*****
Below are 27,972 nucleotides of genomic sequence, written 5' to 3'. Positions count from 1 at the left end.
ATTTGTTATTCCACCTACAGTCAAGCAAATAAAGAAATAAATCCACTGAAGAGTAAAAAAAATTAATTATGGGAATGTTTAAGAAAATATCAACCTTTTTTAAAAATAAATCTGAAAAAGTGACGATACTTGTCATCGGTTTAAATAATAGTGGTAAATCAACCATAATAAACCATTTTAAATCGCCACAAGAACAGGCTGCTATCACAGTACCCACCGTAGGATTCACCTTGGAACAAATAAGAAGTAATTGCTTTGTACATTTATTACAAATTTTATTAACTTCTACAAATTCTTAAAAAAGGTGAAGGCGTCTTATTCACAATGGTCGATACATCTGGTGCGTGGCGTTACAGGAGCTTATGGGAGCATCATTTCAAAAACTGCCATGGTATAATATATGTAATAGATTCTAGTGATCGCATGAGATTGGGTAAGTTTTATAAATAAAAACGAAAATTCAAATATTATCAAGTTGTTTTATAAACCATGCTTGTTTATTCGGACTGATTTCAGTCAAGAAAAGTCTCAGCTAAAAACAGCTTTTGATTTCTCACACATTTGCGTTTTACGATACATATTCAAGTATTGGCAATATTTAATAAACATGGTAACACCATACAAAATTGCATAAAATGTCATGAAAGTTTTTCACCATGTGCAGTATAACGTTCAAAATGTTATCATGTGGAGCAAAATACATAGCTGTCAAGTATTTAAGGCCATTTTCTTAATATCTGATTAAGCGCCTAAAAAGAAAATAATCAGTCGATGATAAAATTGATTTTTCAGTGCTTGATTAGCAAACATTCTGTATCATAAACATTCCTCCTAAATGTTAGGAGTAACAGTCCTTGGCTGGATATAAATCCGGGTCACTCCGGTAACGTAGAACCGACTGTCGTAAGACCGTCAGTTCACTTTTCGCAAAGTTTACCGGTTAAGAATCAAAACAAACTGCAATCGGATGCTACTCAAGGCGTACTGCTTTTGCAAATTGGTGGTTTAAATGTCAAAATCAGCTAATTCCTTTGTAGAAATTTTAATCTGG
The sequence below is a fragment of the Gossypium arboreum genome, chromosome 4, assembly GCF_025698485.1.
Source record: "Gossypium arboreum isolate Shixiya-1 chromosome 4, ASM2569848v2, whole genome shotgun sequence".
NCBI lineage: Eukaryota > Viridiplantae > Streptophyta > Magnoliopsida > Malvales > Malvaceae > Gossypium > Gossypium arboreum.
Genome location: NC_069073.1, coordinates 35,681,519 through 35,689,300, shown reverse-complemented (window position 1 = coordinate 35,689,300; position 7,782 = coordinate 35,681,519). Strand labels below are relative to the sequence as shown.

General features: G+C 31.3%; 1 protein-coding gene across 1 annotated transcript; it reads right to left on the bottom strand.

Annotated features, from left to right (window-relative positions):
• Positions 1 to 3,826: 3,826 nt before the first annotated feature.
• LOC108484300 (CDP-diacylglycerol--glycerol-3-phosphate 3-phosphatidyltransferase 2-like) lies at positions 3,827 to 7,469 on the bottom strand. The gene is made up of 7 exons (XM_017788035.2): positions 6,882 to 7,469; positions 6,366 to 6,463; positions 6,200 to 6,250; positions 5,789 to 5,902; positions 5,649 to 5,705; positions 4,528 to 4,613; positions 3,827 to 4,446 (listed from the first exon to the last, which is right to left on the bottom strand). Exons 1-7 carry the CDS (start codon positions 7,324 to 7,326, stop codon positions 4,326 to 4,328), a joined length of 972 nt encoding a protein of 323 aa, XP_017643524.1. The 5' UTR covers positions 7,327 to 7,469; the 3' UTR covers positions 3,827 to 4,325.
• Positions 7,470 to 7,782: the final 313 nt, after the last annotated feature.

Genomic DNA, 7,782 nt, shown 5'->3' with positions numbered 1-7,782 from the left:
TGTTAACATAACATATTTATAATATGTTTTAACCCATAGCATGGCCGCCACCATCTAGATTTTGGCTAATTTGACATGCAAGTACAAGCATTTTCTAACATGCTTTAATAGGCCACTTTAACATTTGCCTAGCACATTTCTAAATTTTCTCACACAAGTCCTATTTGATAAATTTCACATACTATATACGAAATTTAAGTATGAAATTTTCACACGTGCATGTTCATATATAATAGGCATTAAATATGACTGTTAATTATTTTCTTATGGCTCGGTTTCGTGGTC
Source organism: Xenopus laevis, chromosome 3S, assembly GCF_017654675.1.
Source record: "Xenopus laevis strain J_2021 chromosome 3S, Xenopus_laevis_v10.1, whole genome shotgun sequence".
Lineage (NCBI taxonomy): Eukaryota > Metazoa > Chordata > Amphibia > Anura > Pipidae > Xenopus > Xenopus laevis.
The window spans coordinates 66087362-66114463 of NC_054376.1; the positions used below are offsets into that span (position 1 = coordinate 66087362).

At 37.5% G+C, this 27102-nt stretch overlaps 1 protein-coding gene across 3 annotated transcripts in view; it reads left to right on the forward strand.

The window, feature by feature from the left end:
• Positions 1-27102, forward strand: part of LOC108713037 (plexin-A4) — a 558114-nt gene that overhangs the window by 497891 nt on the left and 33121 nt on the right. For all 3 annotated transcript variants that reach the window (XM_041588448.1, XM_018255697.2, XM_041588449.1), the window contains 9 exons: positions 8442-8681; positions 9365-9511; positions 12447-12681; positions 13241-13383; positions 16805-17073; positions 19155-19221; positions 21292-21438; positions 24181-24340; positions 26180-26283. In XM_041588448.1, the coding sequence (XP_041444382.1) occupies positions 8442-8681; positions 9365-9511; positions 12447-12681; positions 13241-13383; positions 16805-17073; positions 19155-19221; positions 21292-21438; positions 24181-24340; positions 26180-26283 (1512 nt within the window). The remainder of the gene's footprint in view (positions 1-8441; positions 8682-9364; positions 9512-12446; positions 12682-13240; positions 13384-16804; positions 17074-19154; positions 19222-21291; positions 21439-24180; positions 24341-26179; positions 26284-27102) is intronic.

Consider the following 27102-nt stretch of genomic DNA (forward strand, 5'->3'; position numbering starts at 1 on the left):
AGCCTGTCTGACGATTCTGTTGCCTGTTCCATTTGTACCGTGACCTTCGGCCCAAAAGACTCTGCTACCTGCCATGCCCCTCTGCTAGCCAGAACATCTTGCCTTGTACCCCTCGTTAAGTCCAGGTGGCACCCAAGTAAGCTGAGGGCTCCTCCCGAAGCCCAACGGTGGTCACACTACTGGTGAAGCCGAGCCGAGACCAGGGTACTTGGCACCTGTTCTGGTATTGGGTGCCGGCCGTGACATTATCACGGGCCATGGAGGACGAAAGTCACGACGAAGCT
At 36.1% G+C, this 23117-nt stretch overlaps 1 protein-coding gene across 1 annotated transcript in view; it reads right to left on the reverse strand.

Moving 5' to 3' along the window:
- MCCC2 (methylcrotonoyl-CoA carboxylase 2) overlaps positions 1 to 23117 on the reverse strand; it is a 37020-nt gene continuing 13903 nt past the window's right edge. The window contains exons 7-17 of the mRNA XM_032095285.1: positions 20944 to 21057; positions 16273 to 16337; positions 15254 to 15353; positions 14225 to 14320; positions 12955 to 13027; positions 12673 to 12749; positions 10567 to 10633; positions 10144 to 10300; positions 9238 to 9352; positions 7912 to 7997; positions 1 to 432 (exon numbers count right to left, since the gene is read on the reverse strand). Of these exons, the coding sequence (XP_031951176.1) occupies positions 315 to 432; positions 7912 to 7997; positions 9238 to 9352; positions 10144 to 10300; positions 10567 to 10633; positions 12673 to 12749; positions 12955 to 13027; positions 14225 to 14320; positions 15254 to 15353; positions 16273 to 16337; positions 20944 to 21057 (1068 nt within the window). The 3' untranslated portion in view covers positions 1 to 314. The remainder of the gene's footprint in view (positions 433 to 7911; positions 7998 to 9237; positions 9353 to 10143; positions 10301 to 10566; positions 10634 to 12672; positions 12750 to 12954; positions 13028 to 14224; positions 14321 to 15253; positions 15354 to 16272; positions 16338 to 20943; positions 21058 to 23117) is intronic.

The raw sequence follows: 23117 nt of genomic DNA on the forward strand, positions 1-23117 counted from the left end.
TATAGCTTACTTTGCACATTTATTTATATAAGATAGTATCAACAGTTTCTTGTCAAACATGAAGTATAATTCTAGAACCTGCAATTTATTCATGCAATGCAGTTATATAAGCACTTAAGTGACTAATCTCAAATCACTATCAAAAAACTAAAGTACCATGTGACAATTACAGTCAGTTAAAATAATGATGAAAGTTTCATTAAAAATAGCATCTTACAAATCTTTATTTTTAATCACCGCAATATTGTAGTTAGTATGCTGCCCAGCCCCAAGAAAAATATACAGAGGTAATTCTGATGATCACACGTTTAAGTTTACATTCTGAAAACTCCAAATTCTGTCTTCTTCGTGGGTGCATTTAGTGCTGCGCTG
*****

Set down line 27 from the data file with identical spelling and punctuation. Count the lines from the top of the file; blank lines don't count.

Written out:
TATAGCTTACTTTGCACATTTATTTATATAAGATAGTATCAACAGTTTCTTGTCAAACATGAAGTATAATTCTAGAACCTGCAATTTATTCATGCAATGCAGTTATATAAGCACTTAAGTGACTAATCTCAAATCACTATCAAAAAACTAAAGTACCATGTGACAATTACAGTCAGTTAAAATAATGATGAAAGTTTCATTAAAAATAGCATCTTACAAATCTTTATTTTTAATCACCGCAATATTGTAGTTAGTATGCTGCCCAGCCCCAAGAAAAATATACAGAGGTAATTCTGATGATCACACGTTTAAGTTTACATTCTGAAAACTCCAAATTCTGTCTTCTTCGTGGGTGCATTTAGTGCTGCGCTG